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Gustav lashes Cuba on way to monster storm in Gulf
August 30, 2008 / 12:35 AM / 9 years ago

Gustav lashes Cuba on way to monster storm in Gulf

HAVANA (Reuters) - Hurricane Gustav blasted across Cuba’s Isle of Youth and toward the mainland with 150-mph (240-kph) winds and lashing rains on Saturday as forecasters said it could grow into a catastrophic Category 5 storm on its way to the oil fields of the Gulf of Mexico.

<p>Fishermen pull a boat to safety in preparation for the approach of Hurricane Gustav in Havana, August 30, 2008. REUTERS/Stringer</p>

A day after the third anniversary of Hurricane Katrina’s deadly strike on New Orleans, Gustav was a Category 4 storm as it crossed the Isle of Youth, which has 86,000 residents, just off southwest Cuba.

Gustav could rival the threat posed by Katrina in 2005 and emergency preparations extended to the U.S. Gulf Coast, where highways around New Orleans were jammed on Saturday and hundreds lined up to board buses.

Energy companies shut down three-quarters of oil production in the Gulf and prepared for the strongest storm in three years to hit an area that produces a quarter of U.S. crude and 15 percent of its natural gas.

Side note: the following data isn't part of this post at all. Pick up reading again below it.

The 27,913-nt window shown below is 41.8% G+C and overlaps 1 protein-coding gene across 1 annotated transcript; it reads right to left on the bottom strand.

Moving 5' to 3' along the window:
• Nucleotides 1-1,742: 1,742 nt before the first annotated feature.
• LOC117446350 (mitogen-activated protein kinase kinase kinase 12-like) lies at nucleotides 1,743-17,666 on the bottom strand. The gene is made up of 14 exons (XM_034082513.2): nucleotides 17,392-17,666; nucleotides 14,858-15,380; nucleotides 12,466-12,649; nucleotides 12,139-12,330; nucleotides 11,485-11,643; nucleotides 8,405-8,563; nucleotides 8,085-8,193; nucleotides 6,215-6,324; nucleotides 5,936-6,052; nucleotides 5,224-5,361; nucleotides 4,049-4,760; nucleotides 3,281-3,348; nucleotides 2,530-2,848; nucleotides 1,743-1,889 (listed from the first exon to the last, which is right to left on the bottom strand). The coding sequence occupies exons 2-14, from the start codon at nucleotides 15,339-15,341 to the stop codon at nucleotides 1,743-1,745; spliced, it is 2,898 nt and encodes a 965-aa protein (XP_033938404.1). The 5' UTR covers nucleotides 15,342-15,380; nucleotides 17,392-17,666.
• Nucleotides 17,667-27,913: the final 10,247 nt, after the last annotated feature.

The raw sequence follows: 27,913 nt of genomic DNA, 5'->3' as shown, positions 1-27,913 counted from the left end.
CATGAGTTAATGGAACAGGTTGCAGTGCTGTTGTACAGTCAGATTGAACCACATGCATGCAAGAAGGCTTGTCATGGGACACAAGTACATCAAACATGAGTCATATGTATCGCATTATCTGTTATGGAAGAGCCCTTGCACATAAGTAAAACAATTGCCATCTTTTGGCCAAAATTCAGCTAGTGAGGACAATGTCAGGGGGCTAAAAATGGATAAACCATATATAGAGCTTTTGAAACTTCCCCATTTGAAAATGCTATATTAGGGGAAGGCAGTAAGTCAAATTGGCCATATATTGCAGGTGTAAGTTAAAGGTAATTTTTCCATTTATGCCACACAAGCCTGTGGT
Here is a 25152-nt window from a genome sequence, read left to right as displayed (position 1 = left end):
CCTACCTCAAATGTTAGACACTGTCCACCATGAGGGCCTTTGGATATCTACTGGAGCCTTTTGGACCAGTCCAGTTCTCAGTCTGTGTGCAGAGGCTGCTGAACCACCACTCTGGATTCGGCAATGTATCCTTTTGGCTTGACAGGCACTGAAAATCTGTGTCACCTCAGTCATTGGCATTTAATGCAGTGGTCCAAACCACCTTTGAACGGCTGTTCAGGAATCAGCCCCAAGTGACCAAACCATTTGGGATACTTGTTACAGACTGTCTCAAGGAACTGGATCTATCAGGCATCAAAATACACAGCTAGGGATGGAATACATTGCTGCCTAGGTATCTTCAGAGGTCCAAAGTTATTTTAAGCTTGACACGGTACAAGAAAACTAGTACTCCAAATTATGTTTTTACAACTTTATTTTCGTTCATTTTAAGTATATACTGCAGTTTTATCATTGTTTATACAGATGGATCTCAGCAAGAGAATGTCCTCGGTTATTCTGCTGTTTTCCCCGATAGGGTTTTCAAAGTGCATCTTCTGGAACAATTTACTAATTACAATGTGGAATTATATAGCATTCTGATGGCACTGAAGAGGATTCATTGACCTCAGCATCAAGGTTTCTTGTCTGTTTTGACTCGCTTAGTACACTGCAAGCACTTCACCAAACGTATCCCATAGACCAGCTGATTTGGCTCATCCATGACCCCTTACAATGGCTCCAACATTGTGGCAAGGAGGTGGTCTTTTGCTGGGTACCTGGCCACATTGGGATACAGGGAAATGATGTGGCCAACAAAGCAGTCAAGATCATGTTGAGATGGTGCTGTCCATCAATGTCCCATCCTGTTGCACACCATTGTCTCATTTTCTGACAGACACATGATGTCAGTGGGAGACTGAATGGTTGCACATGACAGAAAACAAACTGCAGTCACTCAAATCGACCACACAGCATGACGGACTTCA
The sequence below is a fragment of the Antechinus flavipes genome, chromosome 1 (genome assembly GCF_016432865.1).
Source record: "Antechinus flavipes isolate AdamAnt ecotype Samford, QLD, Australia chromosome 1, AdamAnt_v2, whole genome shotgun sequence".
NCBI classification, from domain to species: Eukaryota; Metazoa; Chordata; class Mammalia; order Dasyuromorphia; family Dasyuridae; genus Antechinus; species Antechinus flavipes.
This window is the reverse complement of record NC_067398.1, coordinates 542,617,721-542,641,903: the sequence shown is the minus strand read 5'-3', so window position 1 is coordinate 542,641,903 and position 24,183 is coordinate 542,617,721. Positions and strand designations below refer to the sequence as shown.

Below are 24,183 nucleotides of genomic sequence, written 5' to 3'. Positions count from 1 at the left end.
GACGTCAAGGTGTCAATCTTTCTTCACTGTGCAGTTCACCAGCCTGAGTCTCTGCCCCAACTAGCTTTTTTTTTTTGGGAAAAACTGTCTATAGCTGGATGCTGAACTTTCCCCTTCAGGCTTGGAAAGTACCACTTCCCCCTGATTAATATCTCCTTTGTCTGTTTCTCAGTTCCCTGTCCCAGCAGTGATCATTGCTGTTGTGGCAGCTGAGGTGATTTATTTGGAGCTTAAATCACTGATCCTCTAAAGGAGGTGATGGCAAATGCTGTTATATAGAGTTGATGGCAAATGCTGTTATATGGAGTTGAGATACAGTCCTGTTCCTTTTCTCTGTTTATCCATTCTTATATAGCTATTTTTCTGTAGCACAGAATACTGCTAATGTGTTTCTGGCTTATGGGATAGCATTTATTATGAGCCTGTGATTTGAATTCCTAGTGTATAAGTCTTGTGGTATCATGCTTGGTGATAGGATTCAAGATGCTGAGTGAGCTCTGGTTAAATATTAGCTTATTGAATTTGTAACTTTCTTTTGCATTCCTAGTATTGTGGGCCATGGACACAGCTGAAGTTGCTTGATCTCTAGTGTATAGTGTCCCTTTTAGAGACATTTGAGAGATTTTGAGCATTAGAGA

Crude oil prices have risen in recent days and could soar if Tropical Storm Hanna, now in the Atlantic, follows Gustav in the offshore production areas.

Forecasters said Gustav was likely to near the central Louisiana coast as a Category 4 storm on the five-step Saffir-Simpson scale of hurricane intensity by late Monday or early Tuesday. Katrina was a Category 3 when it burst the levees protecting New Orleans on August 29, 2005.

Heavy rains and strong winds began to lash Cuba’s western province of Pinar del Rio, the main tobacco-growing region, where Gustav was expected to hit the mainland.

In its latest advisory, the U.S. National Hurricane Center said the storm was centered 80 miles southwest of Havana and moving northwest at 15 mph (24 kph).

Power was out across most of Havana as the wind picked up and blew sheets of rain down the Cuban capital’s seaside boulevards.

There were no immediate reports of injuries or deaths, but a Cuban television report from the Isle of Youth said buildings had collapsed and two boats had been tossed into the city of Nueva Gerona.

“The wind here is terrible. This is looking very bad,” said a woman named Consuelo, a Nueva Gerona resident who preferred not to give her full name.

“I can’t leave from nor open the doors or anything because the wind will take everything away,” she said.

“Right now, we have a lot of rain, many fallen trees and the banana crop is almost completely on the ground,” said Noel Diaz Gonzalez in the Pinar del Rio town of Paso Quemado.

“We continue evacuating people to stronger buildings but so far there are no building collapses or serious damage.”

Workers rushed to move recently harvested tobacco crops to safe places and Cuban officials said at least 200,000 people had been evacuated from areas in the path of the storm.